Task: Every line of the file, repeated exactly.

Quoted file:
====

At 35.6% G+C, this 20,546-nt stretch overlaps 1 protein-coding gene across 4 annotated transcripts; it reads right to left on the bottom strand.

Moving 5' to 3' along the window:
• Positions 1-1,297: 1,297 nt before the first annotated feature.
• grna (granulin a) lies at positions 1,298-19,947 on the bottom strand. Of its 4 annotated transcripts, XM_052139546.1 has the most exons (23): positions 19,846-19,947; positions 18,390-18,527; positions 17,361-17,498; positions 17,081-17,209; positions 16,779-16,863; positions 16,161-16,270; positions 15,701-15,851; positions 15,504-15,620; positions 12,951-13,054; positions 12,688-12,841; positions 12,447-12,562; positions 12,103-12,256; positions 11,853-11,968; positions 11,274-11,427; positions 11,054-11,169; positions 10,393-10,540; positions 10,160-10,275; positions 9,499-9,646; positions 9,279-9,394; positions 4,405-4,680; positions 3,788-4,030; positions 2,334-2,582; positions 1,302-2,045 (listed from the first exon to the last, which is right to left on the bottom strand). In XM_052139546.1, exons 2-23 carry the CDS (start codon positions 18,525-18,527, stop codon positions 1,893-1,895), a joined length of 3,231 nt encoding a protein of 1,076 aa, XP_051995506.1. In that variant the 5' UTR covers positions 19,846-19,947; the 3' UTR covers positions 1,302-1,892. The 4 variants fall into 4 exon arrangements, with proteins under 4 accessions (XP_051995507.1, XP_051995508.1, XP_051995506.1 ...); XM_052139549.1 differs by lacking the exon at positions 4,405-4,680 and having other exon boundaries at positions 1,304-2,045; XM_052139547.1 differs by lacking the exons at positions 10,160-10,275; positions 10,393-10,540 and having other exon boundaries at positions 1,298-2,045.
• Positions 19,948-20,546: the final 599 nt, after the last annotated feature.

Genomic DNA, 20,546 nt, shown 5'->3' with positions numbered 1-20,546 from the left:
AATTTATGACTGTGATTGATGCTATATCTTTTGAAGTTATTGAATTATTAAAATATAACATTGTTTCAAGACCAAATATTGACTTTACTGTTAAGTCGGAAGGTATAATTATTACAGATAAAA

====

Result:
At 35.6% G+C, this 20,546-nt stretch overlaps 1 protein-coding gene across 4 annotated transcripts; it reads right to left on the bottom strand.

Moving 5' to 3' along the window:
• Positions 1-1,297: 1,297 nt before the first annotated feature.
• grna (granulin a) lies at positions 1,298-19,947 on the bottom strand. Of its 4 annotated transcripts, XM_052139546.1 has the most exons (23): positions 19,846-19,947; positions 18,390-18,527; positions 17,361-17,498; positions 17,081-17,209; positions 16,779-16,863; positions 16,161-16,270; positions 15,701-15,851; positions 15,504-15,620; positions 12,951-13,054; positions 12,688-12,841; positions 12,447-12,562; positions 12,103-12,256; positions 11,853-11,968; positions 11,274-11,427; positions 11,054-11,169; positions 10,393-10,540; positions 10,160-10,275; positions 9,499-9,646; positions 9,279-9,394; positions 4,405-4,680; positions 3,788-4,030; positions 2,334-2,582; positions 1,302-2,045 (listed from the first exon to the last, which is right to left on the bottom strand). In XM_052139546.1, exons 2-23 carry the CDS (start codon positions 18,525-18,527, stop codon positions 1,893-1,895), a joined length of 3,231 nt encoding a protein of 1,076 aa, XP_051995506.1. In that variant the 5' UTR covers positions 19,846-19,947; the 3' UTR covers positions 1,302-1,892. The 4 variants fall into 4 exon arrangements, with proteins under 4 accessions (XP_051995507.1, XP_051995508.1, XP_051995506.1 ...); XM_052139549.1 differs by lacking the exon at positions 4,405-4,680 and having other exon boundaries at positions 1,304-2,045; XM_052139547.1 differs by lacking the exons at positions 10,160-10,275; positions 10,393-10,540 and having other exon boundaries at positions 1,298-2,045.
• Positions 19,948-20,546: the final 599 nt, after the last annotated feature.

Genomic DNA, 20,546 nt, shown 5'->3' with positions numbered 1-20,546 from the left:
AATTTATGACTGTGATTGATGCTATATCTTTTGAAGTTATTGAATTATTAAAATATAACATTGTTTCAAGACCAAATATTGACTTTACTGTTAAGTCGGAAGGTATAATTATTACAGATAAAA